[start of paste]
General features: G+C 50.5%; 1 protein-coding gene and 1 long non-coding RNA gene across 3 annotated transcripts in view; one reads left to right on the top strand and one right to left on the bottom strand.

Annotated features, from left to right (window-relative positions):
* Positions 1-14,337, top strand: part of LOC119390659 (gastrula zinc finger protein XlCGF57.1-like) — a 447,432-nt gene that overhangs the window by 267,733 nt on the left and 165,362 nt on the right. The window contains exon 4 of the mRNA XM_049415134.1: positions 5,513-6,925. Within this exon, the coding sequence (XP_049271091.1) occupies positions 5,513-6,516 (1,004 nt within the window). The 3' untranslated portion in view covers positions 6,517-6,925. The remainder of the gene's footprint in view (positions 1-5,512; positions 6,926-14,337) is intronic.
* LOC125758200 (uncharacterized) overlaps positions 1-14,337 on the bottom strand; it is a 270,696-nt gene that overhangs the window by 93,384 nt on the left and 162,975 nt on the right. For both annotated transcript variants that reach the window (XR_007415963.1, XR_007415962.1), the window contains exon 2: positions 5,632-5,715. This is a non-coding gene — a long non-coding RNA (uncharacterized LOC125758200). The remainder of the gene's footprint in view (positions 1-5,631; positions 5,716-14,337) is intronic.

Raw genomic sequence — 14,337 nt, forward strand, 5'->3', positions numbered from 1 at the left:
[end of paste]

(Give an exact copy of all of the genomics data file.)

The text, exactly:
General features: G+C 50.5%; 1 protein-coding gene and 1 long non-coding RNA gene across 3 annotated transcripts in view; one reads left to right on the top strand and one right to left on the bottom strand.

Annotated features, from left to right (window-relative positions):
* Positions 1-14,337, top strand: part of LOC119390659 (gastrula zinc finger protein XlCGF57.1-like) — a 447,432-nt gene that overhangs the window by 267,733 nt on the left and 165,362 nt on the right. The window contains exon 4 of the mRNA XM_049415134.1: positions 5,513-6,925. Within this exon, the coding sequence (XP_049271091.1) occupies positions 5,513-6,516 (1,004 nt within the window). The 3' untranslated portion in view covers positions 6,517-6,925. The remainder of the gene's footprint in view (positions 1-5,512; positions 6,926-14,337) is intronic.
* LOC125758200 (uncharacterized) overlaps positions 1-14,337 on the bottom strand; it is a 270,696-nt gene that overhangs the window by 93,384 nt on the left and 162,975 nt on the right. For both annotated transcript variants that reach the window (XR_007415963.1, XR_007415962.1), the window contains exon 2: positions 5,632-5,715. This is a non-coding gene — a long non-coding RNA (uncharacterized LOC125758200). The remainder of the gene's footprint in view (positions 1-5,631; positions 5,716-14,337) is intronic.

Raw genomic sequence — 14,337 nt, forward strand, 5'->3', positions numbered from 1 at the left: